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Test driving the Nikon D700 (N02_1025-1)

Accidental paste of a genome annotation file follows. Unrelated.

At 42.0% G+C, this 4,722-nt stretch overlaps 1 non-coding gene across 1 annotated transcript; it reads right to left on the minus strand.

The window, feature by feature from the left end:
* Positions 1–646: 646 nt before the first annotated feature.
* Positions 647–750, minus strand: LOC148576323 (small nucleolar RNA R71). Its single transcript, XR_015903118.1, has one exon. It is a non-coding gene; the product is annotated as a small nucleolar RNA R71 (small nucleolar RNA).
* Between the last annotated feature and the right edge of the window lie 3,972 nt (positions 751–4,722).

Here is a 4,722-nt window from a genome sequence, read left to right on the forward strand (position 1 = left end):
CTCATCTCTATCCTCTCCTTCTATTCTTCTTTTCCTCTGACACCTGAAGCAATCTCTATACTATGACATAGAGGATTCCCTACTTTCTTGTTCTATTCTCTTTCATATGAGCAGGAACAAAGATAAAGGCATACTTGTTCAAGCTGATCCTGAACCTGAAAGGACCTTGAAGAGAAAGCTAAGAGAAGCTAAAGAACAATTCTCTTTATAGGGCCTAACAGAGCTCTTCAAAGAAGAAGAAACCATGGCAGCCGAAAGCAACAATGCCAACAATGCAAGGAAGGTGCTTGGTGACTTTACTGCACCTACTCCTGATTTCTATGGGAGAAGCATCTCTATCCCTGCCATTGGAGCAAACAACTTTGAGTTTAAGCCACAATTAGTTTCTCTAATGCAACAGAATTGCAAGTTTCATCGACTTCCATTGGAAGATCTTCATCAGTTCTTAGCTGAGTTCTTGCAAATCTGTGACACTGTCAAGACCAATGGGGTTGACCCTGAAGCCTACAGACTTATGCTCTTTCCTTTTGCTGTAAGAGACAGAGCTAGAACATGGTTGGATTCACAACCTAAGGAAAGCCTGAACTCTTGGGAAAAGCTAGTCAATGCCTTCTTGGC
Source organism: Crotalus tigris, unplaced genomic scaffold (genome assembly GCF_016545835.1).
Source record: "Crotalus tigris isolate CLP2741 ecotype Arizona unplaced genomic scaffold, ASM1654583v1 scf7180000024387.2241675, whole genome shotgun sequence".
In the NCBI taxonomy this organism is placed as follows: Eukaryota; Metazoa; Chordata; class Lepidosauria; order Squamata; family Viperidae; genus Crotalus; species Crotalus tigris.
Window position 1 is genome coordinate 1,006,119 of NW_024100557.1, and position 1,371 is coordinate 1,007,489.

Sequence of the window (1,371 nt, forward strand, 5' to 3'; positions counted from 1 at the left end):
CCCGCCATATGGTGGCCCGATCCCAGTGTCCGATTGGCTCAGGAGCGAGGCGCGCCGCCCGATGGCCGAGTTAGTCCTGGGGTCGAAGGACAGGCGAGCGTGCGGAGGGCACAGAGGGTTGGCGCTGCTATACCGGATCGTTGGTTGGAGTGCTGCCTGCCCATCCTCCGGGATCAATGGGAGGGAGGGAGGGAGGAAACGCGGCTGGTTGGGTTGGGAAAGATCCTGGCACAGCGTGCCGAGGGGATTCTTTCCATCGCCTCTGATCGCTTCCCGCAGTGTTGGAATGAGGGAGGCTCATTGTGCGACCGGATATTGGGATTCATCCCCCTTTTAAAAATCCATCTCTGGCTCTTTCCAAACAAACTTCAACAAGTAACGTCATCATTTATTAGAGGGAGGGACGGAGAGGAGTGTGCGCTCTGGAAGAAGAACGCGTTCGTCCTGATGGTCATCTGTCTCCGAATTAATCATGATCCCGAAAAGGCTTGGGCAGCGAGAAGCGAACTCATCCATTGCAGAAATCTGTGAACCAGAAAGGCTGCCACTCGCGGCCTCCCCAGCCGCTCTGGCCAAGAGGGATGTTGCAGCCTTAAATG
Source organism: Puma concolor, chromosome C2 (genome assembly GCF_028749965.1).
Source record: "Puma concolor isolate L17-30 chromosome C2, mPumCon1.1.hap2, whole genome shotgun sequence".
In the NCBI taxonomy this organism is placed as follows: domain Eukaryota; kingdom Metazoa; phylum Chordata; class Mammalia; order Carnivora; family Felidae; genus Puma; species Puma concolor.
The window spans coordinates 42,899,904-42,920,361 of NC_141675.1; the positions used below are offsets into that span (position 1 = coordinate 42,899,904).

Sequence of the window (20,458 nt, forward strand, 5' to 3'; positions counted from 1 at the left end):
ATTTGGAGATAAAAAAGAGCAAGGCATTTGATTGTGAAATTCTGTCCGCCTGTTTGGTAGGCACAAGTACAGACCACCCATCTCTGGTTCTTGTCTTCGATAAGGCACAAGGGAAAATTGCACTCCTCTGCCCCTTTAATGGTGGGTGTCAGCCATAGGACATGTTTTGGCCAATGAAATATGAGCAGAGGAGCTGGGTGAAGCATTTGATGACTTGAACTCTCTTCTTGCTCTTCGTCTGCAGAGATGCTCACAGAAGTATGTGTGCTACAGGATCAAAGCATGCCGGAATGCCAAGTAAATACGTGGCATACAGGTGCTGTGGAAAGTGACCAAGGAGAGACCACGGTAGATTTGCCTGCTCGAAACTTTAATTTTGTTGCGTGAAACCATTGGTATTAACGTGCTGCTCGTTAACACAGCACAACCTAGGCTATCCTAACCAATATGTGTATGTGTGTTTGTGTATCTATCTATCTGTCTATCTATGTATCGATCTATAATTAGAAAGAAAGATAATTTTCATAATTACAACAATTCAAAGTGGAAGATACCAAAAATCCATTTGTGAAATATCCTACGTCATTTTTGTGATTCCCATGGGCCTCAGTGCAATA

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posted by Tom Kielick Photography - Updated Profile alias Tom Kielick on Monday 15th of November 2021 03:44:29 PM